> >29. "Bîaid dano in dondainech a hAiche bes cubaid fri cech recht itir
> >maith 7 olc, co ngnűis colman câdha, 14) co cridi seboic, co nnirt
> >tairb." "Is trôcor" 15) ol Bricîn.
> I thought ‘cech’ was the adjective meaning “each, every, all” which
> is “uninflected in the singular except genitive singular feminine”
> (DIL C 2.70) and that ‘recht’ was the accusative form of the word
> meaning “law”.
Having given it a second thought, I wonder if we should try a
different translation. There are altogether 4 different words "recht"
listed in DIL, the first one being "law etc." But what does "being
fitting for every law, both good and bad" actually mean? So maybe we
have another "recht" here. "2 recht" is translated in DIL as
"paroxysm, outburst (of anger, passion etc." This seems to give
better sense: "he will be fitting for every outburst, both good and
bad", i.e. one could expect good things and utterly bad things from
him. This goes together with the next sentence which says that he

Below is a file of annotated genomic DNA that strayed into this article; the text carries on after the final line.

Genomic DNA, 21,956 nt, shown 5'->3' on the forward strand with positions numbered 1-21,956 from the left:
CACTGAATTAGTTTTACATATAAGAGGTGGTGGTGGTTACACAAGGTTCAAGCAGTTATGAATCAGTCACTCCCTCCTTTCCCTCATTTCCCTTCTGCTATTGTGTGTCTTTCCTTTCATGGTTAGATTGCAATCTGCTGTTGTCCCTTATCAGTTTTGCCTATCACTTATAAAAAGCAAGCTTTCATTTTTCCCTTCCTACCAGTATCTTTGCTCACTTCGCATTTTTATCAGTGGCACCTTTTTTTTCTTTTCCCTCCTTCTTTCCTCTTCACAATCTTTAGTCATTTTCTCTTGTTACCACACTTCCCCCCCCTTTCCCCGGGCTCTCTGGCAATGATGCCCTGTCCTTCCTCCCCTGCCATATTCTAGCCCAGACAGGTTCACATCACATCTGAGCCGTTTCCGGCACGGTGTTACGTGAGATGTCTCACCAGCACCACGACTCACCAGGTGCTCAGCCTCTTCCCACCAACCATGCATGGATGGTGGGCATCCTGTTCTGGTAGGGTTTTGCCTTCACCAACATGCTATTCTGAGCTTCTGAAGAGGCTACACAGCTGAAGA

has the appearance of a dove, but the heart of a hawk and the power
of a bull.
We can ignore "3 recht" "itch", which is only attested once.
Then there is "4 recht" "human being? class of person?". This is
nearly always used in conjunction with "cech", as in our text. Again,
this makes sense: "he will be fitting for every type of person, both
good and bad", meaning approximately the same as above.
Finally, we might consider if "recht" stands for "richt" "shape,
appearance; condition", i.e. "he will be fitting for every shape,
both good and bad". Again such an interpretation ties in well with
what is said about his face, heart and strength in the following
Personally I favour "4 recht", which, actually, could just be a
special usage and special development of "richt".